Clinical success of immunotherapies has been hampered by an incomplete understanding of mechanisms of immune cell homing, function, and retention in the target tissue. Our research team has taken advantage of our unique clinical resources to develop new methods, data, and insights to address these basic questions. Intraepithelial lesions (CIN2/3) caused by human papillomavirus (HPV) present an opportunity to determine how immune responses are generated and maintained in a non-sterile barrier epithelial tissue. CIN2/3 lesions are directly accessible, clinically indolent, and are associated with functionally obligate expression of viral oncoproteins E6 and E7. Although a subset undergo complete regression, peripheral blood T cell responses to viral antigens are weak, and do not correlate with disease outcome. We propose studies to identify mechanisms of immune response sequestered at the site of antigen, in CIN2/3. We have an active immunotherapy program for premalignant HPV disease, testing strategies to enhance T cell responses to viral antigens, and to enable homing and access to the female reproductive tract mucosa. We have developed a constellation of technologies to perform quantitative, tissue-based analyses of human samples obtained before and after study interventions. This proposal is based on maturing data from our two previous funding cycles, including immune therapeutic trials governed by three investigator-sponsored INDs, each of which was generated in collaboration with the NCI RAID program. Our recent preliminary data indicate that systemic therapeutic vaccination can induce a striking effector immune response in the target lesion, despite modest detectable T cell responses to vaccine antigen in the peripheral blood. Our short-term Aims are to identify the molecular signature of these tissue responses;to determine their immune therapeutic relevance;and to develop tissue signatures to predict likelihood of response either to therapeutic vaccination or to direct manipulation of the lesion microenvironment. Our long-term goal is to develop analytic algorithms for tissue-based biomarkers that will provide objective guidelines to inform development of new therapeutic strategies and to guide treatment decisions.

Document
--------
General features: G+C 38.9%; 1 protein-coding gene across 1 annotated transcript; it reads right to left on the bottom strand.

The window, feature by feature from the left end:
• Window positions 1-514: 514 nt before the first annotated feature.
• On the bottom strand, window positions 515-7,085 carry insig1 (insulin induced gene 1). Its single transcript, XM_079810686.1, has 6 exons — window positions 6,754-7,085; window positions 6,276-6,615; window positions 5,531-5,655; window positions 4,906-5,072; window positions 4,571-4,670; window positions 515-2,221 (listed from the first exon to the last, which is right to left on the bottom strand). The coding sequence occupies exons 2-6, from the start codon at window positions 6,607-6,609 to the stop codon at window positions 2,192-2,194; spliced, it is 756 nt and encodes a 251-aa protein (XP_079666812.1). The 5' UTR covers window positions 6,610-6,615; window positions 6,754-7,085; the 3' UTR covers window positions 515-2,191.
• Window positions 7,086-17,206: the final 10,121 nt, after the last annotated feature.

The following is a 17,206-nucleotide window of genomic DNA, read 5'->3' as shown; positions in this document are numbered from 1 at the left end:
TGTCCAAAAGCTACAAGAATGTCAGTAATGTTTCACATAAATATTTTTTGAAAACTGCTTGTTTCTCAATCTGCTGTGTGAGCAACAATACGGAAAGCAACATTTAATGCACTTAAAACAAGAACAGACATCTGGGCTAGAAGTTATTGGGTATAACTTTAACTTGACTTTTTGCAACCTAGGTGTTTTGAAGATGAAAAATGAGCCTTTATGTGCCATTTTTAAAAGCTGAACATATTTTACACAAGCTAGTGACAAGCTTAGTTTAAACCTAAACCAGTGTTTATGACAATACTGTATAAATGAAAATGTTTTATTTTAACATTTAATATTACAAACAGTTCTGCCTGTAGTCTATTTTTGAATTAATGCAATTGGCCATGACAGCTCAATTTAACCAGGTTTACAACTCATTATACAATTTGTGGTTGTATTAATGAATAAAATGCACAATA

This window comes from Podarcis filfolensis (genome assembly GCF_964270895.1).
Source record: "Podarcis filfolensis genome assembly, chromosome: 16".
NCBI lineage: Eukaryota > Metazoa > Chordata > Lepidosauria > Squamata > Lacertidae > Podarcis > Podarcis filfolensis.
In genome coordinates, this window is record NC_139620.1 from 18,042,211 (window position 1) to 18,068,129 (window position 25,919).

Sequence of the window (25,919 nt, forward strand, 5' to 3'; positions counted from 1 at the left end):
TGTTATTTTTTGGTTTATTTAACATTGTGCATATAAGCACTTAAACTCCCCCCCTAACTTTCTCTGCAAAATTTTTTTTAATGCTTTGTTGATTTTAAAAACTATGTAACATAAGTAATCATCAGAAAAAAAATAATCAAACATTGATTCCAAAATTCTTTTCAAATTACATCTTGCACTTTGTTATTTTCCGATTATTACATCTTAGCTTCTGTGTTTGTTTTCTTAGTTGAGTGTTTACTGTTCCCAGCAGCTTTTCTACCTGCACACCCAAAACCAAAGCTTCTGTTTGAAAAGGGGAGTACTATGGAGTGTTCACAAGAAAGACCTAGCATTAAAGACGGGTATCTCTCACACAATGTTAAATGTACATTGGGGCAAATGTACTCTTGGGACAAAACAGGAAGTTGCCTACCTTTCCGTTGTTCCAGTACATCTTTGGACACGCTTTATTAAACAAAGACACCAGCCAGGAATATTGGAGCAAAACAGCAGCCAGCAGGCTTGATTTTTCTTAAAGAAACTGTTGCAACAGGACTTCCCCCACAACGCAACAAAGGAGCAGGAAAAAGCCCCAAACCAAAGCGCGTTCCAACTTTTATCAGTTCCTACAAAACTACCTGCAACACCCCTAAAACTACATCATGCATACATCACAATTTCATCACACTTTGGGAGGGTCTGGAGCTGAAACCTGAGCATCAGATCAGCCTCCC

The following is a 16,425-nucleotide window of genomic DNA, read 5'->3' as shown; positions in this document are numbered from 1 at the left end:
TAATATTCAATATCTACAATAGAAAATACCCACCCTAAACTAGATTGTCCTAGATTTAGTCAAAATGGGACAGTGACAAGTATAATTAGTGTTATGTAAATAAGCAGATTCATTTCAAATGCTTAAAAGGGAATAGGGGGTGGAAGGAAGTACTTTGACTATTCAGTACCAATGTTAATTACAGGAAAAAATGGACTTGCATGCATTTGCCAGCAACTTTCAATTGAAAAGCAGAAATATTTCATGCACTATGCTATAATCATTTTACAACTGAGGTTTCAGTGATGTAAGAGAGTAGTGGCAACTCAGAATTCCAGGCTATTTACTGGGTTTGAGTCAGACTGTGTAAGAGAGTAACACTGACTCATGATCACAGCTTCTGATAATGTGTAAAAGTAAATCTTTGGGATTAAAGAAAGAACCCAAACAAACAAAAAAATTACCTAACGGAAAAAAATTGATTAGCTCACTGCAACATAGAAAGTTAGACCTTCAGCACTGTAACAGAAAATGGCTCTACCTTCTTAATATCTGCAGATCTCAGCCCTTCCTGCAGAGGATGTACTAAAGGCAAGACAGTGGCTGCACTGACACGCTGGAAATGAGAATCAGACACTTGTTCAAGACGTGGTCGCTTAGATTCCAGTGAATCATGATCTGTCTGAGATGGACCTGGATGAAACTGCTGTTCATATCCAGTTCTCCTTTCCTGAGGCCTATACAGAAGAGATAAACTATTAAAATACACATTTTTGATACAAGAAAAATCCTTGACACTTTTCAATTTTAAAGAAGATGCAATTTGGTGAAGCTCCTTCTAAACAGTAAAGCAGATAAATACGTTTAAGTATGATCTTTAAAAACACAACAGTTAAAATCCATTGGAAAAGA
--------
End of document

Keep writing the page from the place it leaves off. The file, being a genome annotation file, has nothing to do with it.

Public Health Relevance

Detection of cancer biomarkers in the peripheral blood has been limited by many practical issues. New data and improved methods to study human tissue in early stage lesions show promise for predicting risk for cancer development, and for monitoring response to treatment, thus permitting more individualized therapy.

National Institute of Health (NIH)
National Cancer Institute (NCI)
Specialized Center (P50)
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Special Emphasis Panel (ZCA1-RPRB-C (M1))
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Johns Hopkins University
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